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King Air 350 Grows Into ISR Mission

by Mike Hoffman on July 13, 2012

FARNBOROUGH, England — It’s tough to walk into the Hawker Beechcraft chalet here at the Farnborough International Airshow and not think about the first days of the U.S. Air Force’s Liberty Program when engineers gutted extravagant King Air 350s to install high tech spy sensors and ship them to Iraq per former Defense Secretary Robert Gates’ immediate request. Stories of engineers ripping out wine refrigerators to make room for signals intelligence sensors still resonate.

Much like the military demand for turbo props mounted with intelligence, surveillance and reconnaissance sensors, Hawker Beechcraft has grown over the past five years. The King Air 350s are now a regular on Afghanistan flightlines as ground commanders keep requesting low profile, manned aircraft for ISR missions.

It’s not only combat missions either. Federal agencies have seen the success the military has had and requested even more ISR turbo props for search and rescue missions and to combat pirates, drugs and illegal immigration.

“Looking only at the military market would be a narrow view,” said Jay Gibson, Hawker Beechcraft’s vice president for Special Missions. “This whole scene to include the commercial market is exploding.”

With that popularity, though, has come the increase in competition. However, Gibson is confident Hawker Beechcraft’s record will speak for itself as their planes have flown thousands of missions for the U.S. Air Force over Iraq and Afghanistan over the past three years.

One of the toughest parts of the ISR business is keeping up with the technology of the sensors, Gibson said. There is a constant demand for more amp power to run the sensors and sensor companies constantly want to change the location on the turbo props depending on the type and size of the sensor.

With the advance of technology, many of the sensors have shrunk meaning the turbo prop can sometimes carry more depending on the power requirements.

Gibson is not worried about the rise in dependence on unmanned aerial vehicles for ISR missions. He forsees the need for a mix of the manned and unmanned aircraft. Defense analysts have said air forces will have to revert back to manned aircraft in denied airspaces making Gibson’s King Air’s more valuable.

“Each have their role as each have their benefits and limitations,” Gibson said. “I’m confident manned ISR will always be there.”

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{ 18 comments… read them below or add one }

Chris July 13, 2012 at 8:42 am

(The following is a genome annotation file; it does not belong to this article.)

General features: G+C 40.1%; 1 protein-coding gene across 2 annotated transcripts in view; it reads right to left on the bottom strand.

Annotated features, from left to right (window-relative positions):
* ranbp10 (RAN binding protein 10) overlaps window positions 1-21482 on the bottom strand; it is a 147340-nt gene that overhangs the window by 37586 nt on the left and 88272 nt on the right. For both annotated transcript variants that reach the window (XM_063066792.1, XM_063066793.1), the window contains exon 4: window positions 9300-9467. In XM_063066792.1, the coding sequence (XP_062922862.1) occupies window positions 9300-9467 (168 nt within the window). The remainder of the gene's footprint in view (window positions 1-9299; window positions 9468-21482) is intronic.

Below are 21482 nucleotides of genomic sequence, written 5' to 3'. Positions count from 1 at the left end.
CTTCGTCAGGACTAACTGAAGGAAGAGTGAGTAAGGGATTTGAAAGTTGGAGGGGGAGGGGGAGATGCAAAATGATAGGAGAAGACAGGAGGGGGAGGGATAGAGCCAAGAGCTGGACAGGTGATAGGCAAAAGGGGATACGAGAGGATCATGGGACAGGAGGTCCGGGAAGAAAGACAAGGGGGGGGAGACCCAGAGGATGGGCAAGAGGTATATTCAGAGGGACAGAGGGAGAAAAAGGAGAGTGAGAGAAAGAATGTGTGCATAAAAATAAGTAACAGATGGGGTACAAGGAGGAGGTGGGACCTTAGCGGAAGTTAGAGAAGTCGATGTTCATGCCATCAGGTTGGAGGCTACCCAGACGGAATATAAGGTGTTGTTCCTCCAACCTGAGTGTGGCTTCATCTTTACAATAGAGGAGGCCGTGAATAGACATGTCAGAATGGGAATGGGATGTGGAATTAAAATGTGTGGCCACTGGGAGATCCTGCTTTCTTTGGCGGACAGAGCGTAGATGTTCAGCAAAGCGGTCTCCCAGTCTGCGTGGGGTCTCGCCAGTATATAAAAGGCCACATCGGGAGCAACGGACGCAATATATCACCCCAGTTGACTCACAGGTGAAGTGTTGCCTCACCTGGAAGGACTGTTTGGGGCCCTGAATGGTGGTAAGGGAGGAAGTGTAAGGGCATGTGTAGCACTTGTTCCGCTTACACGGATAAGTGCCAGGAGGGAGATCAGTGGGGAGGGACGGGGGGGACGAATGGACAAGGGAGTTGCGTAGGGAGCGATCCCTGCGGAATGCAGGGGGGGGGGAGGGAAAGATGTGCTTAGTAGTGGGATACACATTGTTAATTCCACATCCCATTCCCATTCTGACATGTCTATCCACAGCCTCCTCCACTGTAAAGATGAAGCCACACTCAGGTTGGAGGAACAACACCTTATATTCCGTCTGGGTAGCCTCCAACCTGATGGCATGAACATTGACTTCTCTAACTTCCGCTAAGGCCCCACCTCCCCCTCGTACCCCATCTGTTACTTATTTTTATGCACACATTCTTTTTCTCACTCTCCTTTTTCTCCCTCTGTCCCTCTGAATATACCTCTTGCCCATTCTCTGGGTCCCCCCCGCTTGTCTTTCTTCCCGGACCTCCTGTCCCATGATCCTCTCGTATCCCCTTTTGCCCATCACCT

I fly a KA200… absolute beautiful, brutish best of an aircraft. I LOVE the King Air!

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Musson July 13, 2012 at 9:04 am

Sky King and Penny go COIN.

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ghostwhowalksnz July 13, 2012 at 6:45 pm

better off with an armed turbo prop trainer type of plane

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Nicky July 13, 2012 at 1:13 pm

Why not, a King Air can be a perfect manned ISR on demand platform. On the Plus side, you can hire pilots who already know how to fly them.

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jamesb July 13, 2012 at 3:43 pm

Now I KNOW the Army has it's own….

I hope the Air Force doesn't dog rob the a/c……

I guess the RJ versions that the General's wanted are out of the question now, eh?

No 737 version's either?

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Guest July 14, 2012 at 5:42 pm

The good news about Kingair is that the Army has already got them, and that it is an aircraft that doesnt normally deploy to the warfight ( RC12 notwithstanding) so you get more utilization out of it

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jamesb July 13, 2012 at 3:44 pm

Progress!

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EW3 July 13, 2012 at 4:18 pm

"engineers ripping out wine refrigerators"

Who needs wine refrigerators. Everyone knows you drink Red wine flying ISR missions.

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Johnny Ranger July 13, 2012 at 7:56 pm

That is hilarious!

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Kole July 13, 2012 at 5:19 pm

Hawker-Beechcraft is now owned by a Chinese company. Don’t believe me? Read EAA’s latests e-mail article. One of the Headliner’s.

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ghostwhowalksnz July 13, 2012 at 6:47 pm